Dvorkovich would not say by how much state expenditure was going to be cut. 

A version of the plan published in Friday's Kommersant called for state 
spending to be kept to a maximum of 30 percent of GDP - a level that would 
still be above the optimal level of 20 percent, according to Illarionov. 

Dvorkovich said a major priority for this year would be to cut from the 
budget all those expenditures that the government regularly fails to meet. 
That means pushing unpalatable bills through the Duma to abolish some 
benefits for veterans, children and others - including free transport. 

Those spending items would be replaced by funds specifically addressed to 
take care of those most in need. By cutting out "virtual" expenditures, the 
government would finally have an honest budget, Dvorkovich said. 


Date: Fri, 12 May 2000 
From: "Jeffrey Thomas" <JThomas@CSIS.ORG> 


CSIS - 1800 K Street, NW - Washington, DC 20006
Tuesday, May 23, 3:30-5:00 PM, at CSIS

Speaker: Speaker: Clifford Kupchan, US Department of State

Topic: Clifford Kupchan, Deputy Coordinator of U.S. Assistance to the New
Independent States (NIS) at the Department of State, will assess the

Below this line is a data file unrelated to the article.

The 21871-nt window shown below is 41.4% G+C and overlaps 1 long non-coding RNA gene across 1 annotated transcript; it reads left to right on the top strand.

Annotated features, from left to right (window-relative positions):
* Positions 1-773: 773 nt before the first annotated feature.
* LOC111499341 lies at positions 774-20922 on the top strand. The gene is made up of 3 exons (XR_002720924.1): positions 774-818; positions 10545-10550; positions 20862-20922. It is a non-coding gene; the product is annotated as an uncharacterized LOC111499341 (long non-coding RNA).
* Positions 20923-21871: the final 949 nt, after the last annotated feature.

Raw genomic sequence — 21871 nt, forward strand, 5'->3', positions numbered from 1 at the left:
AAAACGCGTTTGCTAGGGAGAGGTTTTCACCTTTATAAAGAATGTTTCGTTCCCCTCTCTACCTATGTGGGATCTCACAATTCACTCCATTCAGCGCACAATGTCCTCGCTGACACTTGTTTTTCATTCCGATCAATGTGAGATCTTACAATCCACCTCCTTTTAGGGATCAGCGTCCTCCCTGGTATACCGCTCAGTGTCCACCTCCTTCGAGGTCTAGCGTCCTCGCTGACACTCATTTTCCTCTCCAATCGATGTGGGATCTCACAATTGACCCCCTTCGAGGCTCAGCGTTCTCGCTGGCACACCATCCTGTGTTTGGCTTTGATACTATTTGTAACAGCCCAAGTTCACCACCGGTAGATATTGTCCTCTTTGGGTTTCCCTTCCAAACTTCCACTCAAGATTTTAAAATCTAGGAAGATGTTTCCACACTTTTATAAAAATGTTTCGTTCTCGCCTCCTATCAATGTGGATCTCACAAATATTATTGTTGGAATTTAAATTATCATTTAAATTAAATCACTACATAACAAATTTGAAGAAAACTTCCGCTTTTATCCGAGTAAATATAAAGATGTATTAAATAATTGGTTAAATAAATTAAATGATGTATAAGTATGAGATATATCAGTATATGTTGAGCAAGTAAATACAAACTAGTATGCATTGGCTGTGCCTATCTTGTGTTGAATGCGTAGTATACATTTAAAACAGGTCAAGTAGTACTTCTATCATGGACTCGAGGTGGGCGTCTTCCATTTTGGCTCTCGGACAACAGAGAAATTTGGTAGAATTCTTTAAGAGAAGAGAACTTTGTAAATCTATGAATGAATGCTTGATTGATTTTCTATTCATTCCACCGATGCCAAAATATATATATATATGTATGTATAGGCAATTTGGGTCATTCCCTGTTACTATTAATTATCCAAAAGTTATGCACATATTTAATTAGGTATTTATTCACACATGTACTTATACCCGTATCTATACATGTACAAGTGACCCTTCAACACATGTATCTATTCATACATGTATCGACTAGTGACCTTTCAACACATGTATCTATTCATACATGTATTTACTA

effectiveness of US efforts, drawing on examples from Ukraine, Russia,
Central Asia, and the Caucasus. He will focus on programs that promote
market and democratic reform, on "lessons learnt" from the past eight
years, and on future directions for US assistance. He will speak off the

Admission: Free, but please register with Jeff Thomas by telephone
(202-775-3240) or fax (202-775-3132)


St. Petersburg Times
May 12, 2000
Call This an Election? Don't Make Us Laugh

AND so one of the most drab, dismal, lackluster election campaigns in 
post-Soviet history draws to a close, and the sooner the better.

What the St. Petersburg electorate has been treated to over the past six 
months is a disgrace. First, Gov. Vladimir Yakovlev tries to move elections 
forward to coincide with State Duma elections in December 1999, after 
lawmakers at the Legislative Assembly apparently used the votes of absent 
colleagues to push the date change through.

Then this is struck down by the country's highest court for reasons that 
obviously have nothing to do with democracy or the law, and everything to do 
with the friction between the Kremlin and the Fatherland-All Russia 
"alliance," which looked threatening at the time but now seems a distant 
memory, blasted apart by state-controlled media.

This is followed by two Kremlin-backed candidates chickening out of the race